Should I Accept a Promise of Payment On an Outstanding Balance From Client’s Future Sales?

Image of two men shaking hands.What happens when a client wants to pay an outstanding balance from their future sales or services? Working with that customer had previously been profitable, but they’ve experienced cash flow issues. For those who wish to continue doing business with a customer who seems to be having difficulties, you need to know how to best position yourself to obtain payment on the aged balance as well as any future sales.

Is there an arrangement that will ensure repayment to you on an outstanding balance and provide future profit from the same customer?

Take for example a client of ours that is a chemical manufacturer. Their customer needs a resin to complete a product made especially for the automotive industry. Their customer has become a slow-paying customer and is way past the agreed-upon terms. They are, however, making weekly installment payments. Without the client’s product, the customer will not be able to fulfill future orders already secured by the automotive company. Having explained that to the resin manufacturer, with our assistance they arrived at the following arrangement:

  • Their customer, the automaker, gave our client a valid lien on some of the funds. The creditor, our chemical manufacturer client, must receive the funds directly for each order. A contract accepted by the automaker and recorded in its system secures and memorializes the payment arrangement.
  • The customer would sign a confession of judgment. If payment, installment or otherwise, is not made in accordance with a predetermined schedule, our client can file the confession of judgment. This enables the client to execute immediately and bypass litigation.
  • It was necessary to reevaluate and change the sales terms. Advance payment for all orders prior to delivery is the customer’s new requirement.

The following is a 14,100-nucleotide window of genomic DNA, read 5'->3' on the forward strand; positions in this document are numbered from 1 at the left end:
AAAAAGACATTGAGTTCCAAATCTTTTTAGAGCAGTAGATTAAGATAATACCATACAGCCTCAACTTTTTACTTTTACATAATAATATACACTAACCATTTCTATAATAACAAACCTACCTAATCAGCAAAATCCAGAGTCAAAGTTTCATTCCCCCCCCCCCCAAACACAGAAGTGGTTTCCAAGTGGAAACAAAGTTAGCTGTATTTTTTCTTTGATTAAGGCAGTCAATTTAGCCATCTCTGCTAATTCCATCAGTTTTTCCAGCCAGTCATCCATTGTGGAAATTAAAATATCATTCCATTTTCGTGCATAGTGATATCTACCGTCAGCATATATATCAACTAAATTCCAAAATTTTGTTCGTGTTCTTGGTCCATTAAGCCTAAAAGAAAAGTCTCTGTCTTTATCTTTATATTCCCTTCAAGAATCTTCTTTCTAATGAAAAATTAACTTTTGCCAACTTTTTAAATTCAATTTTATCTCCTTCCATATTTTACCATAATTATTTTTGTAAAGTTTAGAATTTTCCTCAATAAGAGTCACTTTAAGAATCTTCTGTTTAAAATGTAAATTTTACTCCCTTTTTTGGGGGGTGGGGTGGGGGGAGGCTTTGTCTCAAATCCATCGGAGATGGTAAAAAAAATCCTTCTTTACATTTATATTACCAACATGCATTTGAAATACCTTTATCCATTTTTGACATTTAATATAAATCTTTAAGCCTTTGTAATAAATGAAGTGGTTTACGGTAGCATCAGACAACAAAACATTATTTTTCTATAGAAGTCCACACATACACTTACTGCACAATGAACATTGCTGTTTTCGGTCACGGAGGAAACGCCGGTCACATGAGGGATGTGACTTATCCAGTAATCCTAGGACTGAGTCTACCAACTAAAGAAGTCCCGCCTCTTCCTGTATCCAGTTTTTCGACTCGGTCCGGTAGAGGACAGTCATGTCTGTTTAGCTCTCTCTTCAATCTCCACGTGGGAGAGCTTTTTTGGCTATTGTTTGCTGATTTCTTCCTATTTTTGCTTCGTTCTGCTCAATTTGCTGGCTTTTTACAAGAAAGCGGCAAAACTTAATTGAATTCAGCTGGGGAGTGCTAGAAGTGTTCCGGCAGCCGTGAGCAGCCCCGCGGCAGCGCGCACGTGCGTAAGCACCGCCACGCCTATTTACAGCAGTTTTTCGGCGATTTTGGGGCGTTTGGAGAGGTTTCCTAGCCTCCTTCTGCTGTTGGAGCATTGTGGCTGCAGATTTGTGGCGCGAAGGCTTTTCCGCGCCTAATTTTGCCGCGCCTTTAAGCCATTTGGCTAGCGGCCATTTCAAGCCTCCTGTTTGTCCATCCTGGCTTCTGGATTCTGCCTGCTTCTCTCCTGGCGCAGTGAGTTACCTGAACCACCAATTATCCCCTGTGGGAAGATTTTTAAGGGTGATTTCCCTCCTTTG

I happily report that all parties – the client, the former delinquent customer and the automotive company –structured a deal that facilitated payment, created comfort, and smoothed the way for a profitable arrangement.

Should you want to continue doing business with a slow payer?

Of course, it is not always wise to continue doing business with a slow-paying customer. You should do an independent analysis before you decide. Consider these steps:

  • Identify the deep pocket – the entity that will have to funds to pay for your goods or services. Structure the deal so that you receive payment directly from that party. Do not filter funds through the slow-paying customer.
  • Get a judgment NOW and lien only unencumbered assets. That is the way to get payment without effort.
  • Change your credit terms immediately.
  • Insist on knowing the clients’ customers. If possible have a lien on your customer’s receivables while you receive repayment directly.
  • Do NOT count on future sales.
  • If the customer wants to keep your arrangement secret from their customers, reconsider immediately.

Set yourself up to guaranty the best chance of receiving payment. You can start with a credit policy review and a more in-depth review of your account receivables. Having a NY Debt Collection Attorney working with you will go a long way to set you up for the best chance to receive payments.